Professionals want details on healthcare plan
HEALTHCARE professionals have cautiously welcomed plans to make it cheaper for children to go to the doctors and the dentist, but have called for more details to be released.
The proposals will see doctor’s appointments for children cut to £25 per visit and all children getting a free annual dental check-up. The changes will be funded through reducing the child’s cut-off age for family allowance from 19 to 18 years old and adding an upper household earning limit of £120,000.
Guernsey Dental Association chairman Paul Frank backed the move.
‘It’s obviously a good plan to help children and monitor their teeth,’ he said.
He said this scheme had been in the works for several years. He noted some parents did struggle to make the cost of check-ups. This would allow them to know if there were any problems, and local dental surgeries would often help spread the cost of any work then needed.
He hoped more details would be released soon.
British Medical Association representative Mat Dorrian said he had also not seen many details of the current plans.
He said in general the BMA always welcomed discussion between healthcare providers and government to ensure there was accessible healthcare.
But it was important to make sure the funding was sustainable and that government was engaging with local surgeries.
If the plan is agreed, Health & Social Care will then need to negotiate with doctors and dentists to agree terms for the subsidy.
It is proposed that the matter be debated in the 19 August States meeting, which is likely to be the last one for the current Assembly, if an October election takes place.
Family allowance is a weekly tax-free benefit payable to people living in Guernsey and Alderney who are bringing up children. It does not depend on income or savings.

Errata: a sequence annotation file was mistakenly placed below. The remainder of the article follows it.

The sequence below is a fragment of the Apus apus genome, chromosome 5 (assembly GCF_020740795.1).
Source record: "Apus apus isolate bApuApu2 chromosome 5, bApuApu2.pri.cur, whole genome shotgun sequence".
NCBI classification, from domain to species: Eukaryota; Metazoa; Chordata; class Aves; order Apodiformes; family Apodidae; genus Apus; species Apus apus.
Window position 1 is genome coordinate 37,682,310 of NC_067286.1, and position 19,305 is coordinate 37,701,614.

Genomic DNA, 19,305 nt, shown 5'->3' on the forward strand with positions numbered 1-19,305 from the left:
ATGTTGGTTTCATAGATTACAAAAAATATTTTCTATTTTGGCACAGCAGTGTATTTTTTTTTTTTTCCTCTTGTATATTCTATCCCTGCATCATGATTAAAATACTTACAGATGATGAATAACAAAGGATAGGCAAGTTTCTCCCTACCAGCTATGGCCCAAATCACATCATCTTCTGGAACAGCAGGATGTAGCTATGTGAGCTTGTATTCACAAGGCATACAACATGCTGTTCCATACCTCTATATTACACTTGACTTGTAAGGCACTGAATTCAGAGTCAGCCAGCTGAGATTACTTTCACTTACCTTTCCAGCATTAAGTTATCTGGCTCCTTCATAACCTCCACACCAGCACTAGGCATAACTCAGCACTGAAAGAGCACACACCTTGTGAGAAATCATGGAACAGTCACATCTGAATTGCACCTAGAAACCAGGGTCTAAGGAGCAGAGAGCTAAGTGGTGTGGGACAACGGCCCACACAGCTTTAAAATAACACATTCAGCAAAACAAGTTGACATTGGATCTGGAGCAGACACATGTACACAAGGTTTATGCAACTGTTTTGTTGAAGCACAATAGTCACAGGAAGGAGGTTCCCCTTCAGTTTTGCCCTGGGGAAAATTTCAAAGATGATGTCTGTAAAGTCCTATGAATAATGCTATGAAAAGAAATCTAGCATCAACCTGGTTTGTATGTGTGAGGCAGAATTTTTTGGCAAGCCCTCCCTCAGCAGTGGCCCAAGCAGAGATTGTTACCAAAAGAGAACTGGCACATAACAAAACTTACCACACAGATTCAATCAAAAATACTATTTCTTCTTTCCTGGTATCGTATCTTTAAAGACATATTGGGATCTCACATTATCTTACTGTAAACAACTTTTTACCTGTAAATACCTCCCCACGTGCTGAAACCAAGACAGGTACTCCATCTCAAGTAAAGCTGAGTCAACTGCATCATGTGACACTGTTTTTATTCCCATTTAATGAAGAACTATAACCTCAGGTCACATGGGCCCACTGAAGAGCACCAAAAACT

It is currently paid for each child aged 19 or under, who is in full-time education, and is £14.20 per week.
Some previous States boards had called for the benefit to be phased out, but the current joint committees have said it is an important source of income for families, especially those on low incomes.
It is currently paid in respect of more than 11,000 children in more than 6,000 families and costs about £8.5m. a year.
Reducing the age limit to 18, rather than 19, would save £320,000 a year, while capping the upper household earning limit at £120,000 for eligibility would save more than £1.5m. a year. Overall, this would save £1.9m. The proposals for the policy would cost £1.7m.
If approved, the scheme will start in September 2021.
Currently the cost of a GP visit is between £53 and £58, while Accident and Emergency costs can vary from £55 to £505.
But this would be cut to a flat rate of £25 for each under the proposals. Subsidising GP visits will cost up to £770,000 each year, while the States would lose about £380,000 a year from emergency department visits.
The report notes that Guernsey fails to provide health care on an equitable basis.
There is limited support by the States for children’s dentistry. These proposals would allow for one free check-up a year for all under-18s, costing £270,000. It is also proposed that £110,000 be paid a year for oral education, which would include the employment of oral health educators.
The plans also include doing more cultural enrichment activities in primary schools. This includes organising for visits of authors, musicians and sports people, creating pop-up museums in schools and organising visits to historic sites.
The report notes that while some young children have access to culture, not all do. This scheme aims to make it universally available. There are currently nearly 4,000 primary school children in the Bailiwick, so allocating £150,000 would allow £38 for each child each year.